During surgery, a hinged flap is created in the epithelium (outer layer) and superficial stroma (outermost portion of the inner layer) of the cornea, granting access to the inner portion of the stroma. Traditionally, a blade has been used to create the flap. However, many modern practices such as mine now offer all-laser LASIK, in which a femtosecond laser is used to create the flap. Once the flap has been created, the excimer laser makes the necessary refinements to the cornea. Finally, the corneal flap is replaced.
Advanced Precautionary Tools
Innovations such as iris registration and automatic centering reduce the risk of inaccuracies during LASIK to a minimum. Iris registration is a process of designating reference points on the iris, the colored ring surrounding the pupil that distinguishes an eye as being blue, brown, green, or other colors. Using advanced technology, an ophthalmologist can digitally “mark” points on the cornea. In my practice, I use the VISX Star S4™ laser, which actively tracks the position of these points 4,000 times per second using ActiveTrak automatic centering, and will not discharge or continue to discharge the laser if these points move.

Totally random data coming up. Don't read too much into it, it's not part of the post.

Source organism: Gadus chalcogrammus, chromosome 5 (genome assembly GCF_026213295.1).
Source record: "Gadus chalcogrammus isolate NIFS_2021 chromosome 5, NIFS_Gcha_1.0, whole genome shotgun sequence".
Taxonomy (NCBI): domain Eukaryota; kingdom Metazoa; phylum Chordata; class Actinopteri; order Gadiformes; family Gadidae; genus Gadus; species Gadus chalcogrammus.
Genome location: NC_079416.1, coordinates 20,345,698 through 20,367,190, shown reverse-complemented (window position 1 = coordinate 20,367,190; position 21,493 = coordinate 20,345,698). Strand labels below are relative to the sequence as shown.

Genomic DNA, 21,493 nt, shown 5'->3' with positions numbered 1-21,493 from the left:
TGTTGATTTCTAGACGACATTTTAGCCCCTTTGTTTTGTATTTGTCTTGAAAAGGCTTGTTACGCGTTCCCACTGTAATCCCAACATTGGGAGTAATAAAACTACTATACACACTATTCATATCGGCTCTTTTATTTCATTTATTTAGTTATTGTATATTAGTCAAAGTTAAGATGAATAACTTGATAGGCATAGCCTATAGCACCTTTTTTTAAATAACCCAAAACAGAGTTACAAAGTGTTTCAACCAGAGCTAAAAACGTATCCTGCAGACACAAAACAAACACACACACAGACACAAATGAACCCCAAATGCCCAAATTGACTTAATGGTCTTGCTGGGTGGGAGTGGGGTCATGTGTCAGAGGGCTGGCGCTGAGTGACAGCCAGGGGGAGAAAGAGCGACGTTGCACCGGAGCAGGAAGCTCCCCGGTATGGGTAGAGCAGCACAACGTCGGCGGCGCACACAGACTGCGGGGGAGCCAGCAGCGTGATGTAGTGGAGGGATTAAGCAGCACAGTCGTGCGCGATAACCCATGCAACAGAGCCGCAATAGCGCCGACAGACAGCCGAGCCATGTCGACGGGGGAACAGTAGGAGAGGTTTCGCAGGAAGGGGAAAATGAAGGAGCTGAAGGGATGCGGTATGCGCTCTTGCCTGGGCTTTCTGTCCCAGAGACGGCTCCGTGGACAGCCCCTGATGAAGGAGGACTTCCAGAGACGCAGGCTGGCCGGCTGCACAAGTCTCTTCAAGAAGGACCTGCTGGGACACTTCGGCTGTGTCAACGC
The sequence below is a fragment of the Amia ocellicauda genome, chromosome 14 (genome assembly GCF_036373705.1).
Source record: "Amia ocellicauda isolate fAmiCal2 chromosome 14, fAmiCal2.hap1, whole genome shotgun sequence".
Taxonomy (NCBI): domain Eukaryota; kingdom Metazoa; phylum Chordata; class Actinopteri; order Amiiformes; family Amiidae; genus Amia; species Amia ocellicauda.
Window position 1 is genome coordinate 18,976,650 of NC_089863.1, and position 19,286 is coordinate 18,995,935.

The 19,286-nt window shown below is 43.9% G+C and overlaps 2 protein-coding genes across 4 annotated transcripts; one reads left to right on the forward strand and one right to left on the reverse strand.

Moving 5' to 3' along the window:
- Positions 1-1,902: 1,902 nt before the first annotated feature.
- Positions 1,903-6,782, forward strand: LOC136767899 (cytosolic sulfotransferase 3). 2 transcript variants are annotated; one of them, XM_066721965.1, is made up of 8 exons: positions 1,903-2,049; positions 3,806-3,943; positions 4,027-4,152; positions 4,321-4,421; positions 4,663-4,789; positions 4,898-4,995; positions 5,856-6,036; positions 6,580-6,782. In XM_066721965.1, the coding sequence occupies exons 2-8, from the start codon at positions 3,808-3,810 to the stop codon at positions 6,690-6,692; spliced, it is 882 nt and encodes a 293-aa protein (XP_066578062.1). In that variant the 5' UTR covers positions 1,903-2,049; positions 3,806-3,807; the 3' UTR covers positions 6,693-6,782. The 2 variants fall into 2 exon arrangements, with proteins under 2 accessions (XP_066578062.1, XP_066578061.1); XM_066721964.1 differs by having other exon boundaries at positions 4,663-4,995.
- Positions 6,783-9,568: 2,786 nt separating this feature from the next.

In the old days, before automatic tracking, it was much more common to be a little off-center with the correction. Today, iris registration and automatic centering make LASIK treatment accurate and safe.
Thorough Screening: A Crucial Step in Minimizing LASIK Risks
One of the surest ways a surgeon can prevent LASIK complications is to make certain that the patient is a suitable candidate for the procedure. In fact, New York State Ophthalmological Society President Gary S. Hirshfield, M.D., F.A.C.S. says the initial consultation can play the most significant role in reducing the risks of LASIK.
The greatest risk lies in inadequate pre-operative evaluation and informed consent
"The greatest risk lies in inadequate pre-operative evaluation and informed consent," he said. "The surgeon must rule out conditions like dry eye syndrome in order to accomplish proper patient selection, and must educate the patient in what can be accomplished, and what the risks are."